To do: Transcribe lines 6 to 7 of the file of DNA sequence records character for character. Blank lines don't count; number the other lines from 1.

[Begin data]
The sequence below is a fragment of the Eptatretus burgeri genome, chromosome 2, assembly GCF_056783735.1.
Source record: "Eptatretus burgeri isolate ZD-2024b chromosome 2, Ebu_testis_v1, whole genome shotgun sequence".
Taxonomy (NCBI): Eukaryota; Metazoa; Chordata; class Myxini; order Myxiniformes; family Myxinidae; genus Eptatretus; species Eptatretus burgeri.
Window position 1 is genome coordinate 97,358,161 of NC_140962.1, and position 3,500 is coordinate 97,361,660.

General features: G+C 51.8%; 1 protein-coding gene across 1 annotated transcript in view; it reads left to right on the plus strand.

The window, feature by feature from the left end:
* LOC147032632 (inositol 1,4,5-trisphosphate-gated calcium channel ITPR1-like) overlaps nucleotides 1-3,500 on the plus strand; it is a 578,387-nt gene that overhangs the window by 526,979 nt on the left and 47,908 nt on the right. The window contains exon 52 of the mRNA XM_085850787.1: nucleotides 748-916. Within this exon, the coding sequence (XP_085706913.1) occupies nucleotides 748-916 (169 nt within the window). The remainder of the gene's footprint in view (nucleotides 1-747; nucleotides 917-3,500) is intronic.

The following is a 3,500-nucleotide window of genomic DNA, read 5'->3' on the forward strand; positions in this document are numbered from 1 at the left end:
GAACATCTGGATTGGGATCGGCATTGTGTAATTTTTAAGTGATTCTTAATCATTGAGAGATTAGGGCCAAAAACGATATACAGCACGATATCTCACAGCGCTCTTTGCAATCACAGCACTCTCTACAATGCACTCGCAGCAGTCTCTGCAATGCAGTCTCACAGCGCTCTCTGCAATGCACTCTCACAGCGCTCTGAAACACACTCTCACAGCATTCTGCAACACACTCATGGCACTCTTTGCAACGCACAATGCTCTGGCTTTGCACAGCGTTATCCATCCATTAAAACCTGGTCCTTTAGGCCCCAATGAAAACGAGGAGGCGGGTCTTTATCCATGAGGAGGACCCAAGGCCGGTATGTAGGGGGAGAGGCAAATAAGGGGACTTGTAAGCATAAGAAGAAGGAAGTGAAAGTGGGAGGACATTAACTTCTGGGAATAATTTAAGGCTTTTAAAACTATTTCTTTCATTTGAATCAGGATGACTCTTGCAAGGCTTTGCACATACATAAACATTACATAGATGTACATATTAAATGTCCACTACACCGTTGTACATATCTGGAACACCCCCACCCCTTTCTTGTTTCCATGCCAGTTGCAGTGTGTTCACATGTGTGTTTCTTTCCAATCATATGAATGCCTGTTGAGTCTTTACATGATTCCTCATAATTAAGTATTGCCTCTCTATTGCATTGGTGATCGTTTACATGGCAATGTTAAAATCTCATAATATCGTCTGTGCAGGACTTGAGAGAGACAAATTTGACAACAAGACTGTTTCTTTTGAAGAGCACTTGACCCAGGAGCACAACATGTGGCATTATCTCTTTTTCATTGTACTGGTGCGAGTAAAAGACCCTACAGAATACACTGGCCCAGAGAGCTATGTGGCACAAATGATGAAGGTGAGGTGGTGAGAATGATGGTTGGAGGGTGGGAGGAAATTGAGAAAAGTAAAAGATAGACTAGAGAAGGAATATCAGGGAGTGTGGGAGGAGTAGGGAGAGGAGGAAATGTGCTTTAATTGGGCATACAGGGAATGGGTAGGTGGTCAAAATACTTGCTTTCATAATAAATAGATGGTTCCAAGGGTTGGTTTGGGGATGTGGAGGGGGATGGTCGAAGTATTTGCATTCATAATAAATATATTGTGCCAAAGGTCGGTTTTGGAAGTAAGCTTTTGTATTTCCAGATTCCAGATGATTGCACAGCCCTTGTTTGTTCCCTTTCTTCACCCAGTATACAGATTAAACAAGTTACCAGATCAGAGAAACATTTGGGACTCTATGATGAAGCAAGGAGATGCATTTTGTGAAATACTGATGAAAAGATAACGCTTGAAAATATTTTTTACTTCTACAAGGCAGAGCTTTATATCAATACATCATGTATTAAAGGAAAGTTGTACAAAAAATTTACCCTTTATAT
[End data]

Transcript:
The window, feature by feature from the left end:
* LOC147032632 (inositol 1,4,5-trisphosphate-gated calcium channel ITPR1-like) overlaps nucleotides 1-3,500 on the plus strand; it is a 578,387-nt gene that overhangs the window by 526,979 nt on the left and 47,908 nt on the right. The window contains exon 52 of the mRNA XM_085850787.1: nucleotides 748-916. Within this exon, the coding sequence (XP_085706913.1) occupies nucleotides 748-916 (169 nt within the window). The remainder of the gene's footprint in view (nucleotides 1-747; nucleotides 917-3,500) is intronic.